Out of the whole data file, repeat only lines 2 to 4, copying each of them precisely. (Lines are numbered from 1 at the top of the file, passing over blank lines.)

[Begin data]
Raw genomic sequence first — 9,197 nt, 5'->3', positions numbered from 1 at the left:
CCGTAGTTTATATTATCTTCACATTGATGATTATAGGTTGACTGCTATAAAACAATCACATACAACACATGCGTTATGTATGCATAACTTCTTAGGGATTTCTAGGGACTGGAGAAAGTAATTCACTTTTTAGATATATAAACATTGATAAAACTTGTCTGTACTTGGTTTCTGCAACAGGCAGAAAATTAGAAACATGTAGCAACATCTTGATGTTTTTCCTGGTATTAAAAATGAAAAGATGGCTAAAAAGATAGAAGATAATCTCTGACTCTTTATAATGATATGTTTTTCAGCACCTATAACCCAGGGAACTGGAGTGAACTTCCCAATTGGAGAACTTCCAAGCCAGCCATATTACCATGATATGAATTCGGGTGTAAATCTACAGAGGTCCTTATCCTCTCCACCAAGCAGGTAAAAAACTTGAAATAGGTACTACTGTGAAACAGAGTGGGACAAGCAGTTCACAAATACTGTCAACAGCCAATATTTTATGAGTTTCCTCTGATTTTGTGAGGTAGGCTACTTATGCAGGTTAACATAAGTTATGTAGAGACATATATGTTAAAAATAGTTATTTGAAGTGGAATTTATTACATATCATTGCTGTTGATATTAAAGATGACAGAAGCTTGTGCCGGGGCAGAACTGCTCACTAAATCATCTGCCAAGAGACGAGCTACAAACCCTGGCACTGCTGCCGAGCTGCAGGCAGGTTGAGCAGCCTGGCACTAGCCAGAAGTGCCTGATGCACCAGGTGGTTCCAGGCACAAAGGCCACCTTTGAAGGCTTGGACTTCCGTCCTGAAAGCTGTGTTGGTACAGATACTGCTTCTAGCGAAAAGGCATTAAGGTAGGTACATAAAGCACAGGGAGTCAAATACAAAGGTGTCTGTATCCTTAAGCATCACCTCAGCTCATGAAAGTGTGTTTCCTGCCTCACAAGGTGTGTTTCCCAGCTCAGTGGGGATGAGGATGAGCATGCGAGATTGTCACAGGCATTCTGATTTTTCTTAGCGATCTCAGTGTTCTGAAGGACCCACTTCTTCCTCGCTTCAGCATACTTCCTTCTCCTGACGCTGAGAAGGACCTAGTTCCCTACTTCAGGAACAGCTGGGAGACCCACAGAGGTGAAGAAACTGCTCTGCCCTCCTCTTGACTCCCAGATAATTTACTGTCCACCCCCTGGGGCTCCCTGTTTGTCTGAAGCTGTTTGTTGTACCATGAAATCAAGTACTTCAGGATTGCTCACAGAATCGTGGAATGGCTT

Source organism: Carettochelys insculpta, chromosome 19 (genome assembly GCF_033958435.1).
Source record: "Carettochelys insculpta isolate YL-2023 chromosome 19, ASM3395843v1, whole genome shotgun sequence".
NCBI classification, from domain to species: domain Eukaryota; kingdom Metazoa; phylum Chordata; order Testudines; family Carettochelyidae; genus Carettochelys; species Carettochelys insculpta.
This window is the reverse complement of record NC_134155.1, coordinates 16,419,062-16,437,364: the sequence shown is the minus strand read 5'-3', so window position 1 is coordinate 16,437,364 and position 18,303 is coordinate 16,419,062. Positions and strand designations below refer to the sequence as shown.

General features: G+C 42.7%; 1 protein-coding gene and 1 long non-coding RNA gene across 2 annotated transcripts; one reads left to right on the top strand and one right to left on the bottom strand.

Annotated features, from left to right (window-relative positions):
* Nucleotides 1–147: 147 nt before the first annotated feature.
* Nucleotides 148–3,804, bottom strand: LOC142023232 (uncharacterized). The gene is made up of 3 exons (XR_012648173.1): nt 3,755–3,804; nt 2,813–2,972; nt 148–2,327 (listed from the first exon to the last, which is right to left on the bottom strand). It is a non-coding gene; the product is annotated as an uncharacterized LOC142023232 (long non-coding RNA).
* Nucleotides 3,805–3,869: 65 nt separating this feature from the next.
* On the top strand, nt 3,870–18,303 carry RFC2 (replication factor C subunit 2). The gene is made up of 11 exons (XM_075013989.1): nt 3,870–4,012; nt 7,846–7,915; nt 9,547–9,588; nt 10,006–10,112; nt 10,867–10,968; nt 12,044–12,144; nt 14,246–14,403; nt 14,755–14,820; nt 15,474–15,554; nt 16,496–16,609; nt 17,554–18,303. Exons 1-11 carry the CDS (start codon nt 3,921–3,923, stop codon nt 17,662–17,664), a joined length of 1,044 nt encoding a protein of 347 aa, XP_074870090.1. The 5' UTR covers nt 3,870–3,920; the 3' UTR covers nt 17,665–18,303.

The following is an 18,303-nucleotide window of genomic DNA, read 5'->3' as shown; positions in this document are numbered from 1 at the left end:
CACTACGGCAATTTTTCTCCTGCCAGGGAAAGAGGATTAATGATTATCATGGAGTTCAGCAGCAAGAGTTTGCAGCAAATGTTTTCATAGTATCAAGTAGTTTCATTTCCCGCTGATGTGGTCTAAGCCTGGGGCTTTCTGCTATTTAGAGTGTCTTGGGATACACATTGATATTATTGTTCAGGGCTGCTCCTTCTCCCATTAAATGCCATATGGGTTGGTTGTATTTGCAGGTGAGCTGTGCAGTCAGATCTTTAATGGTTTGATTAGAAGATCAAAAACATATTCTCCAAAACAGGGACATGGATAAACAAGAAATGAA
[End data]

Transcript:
CCGTAGTTTATATTATCTTCACATTGATGATTATAGGTTGACTGCTATAAAACAATCACATACAACACATGCGTTATGTATGCATAACTTCTTAGGGATTTCTAGGGACTGGAGAAAGTAATTCACTTTTTAGATATATAAACATTGATAAAACTTGTCTGTACTTGGTTTCTGCAACAGGCAGAAAATTAGAAACATGTAGCAACATCTTGATGTTTTTCCTGGTATTAAAAATGAAAAGATGGCTAAAAAGATAGAAGATAATCTCTGACTCTTTATAATGATATGTTTTTCAGCACCTATAACCCAGGGAACTGGAGTGAACTTCCCAATTGGAGAACTTCCAAGCCAGCCATATTACCATGATATGAATTCGGGTGTAAATCTACAGAGGTCCTTATCCTCTCCACCAAGCAGGTAAAAAACTTGAAATAGGTACTACTGTGAAACAGAGTGGGACAAGCAGTTCACAAATACTGTCAACAGCCAATATTTTATGAGTTTCCTCTGATTTTGTGAGGTAGGCTACTTATGCAGGTTAACATAAGTTATGTAGAGACATATATGTTAAAAATAGTTATTTGAAGTGGAATTTATTACATATCATTGCTGTTGATATTAAAGATGACAGAAGCTTGTGCCGGGGCAGAACTGCTCACTAAATCATCTGCCAAGAGACGAGCTACAAACCCTGGCACTGCTGCCGAGCTGCAGGCAGGTTGAGCAGCCTGGCACTAGCCAGAAGTGCCTGATGCACCAGGTGGTTCCAGGCACAAAGGCCACCTTTGAAGGCTTGGACTTCCGTCCTGAAAGCTGTGTTGGTACAGATACTGCTTCTAGCGAAAAGGCATTAAGGTAGGTACATAAAGCACAGGGAGTCAAATACAAAGGTGTCTGTATCCTTAAGCATCACCTCAGCTCATGAAAGTGTGTTTCCTGCCTCACAAGGTGTGTTTCCCAGCTCAGTGGGGATGAGGATGAGCATGCGAGATTGTCACAGGCATTCTGATTTTTCTTAGCGATCTCAGTGTTCTGAAGGACCCACTTCTTCCTCGCTTCAGCATACTTCCTTCTCCTGACGCTGAGAAGGACCTAGTTCCCTACTTCAGGAACAGCTGGGAGACCCACAGAGGTGAAGAAACTGCTCTGCCCTCCTCTTGACTCCCAGATAATTTACTGTCCACCCCCTGGGGCTCCCTGTTTGTCTGAAGCTGTTTGTTGTACCATGAAATCAAGTACTTCAGGATTGCTCACAGAATCGTGGAATGGCTT

Source organism: Carettochelys insculpta, chromosome 19 (genome assembly GCF_033958435.1).
Source record: "Carettochelys insculpta isolate YL-2023 chromosome 19, ASM3395843v1, whole genome shotgun sequence".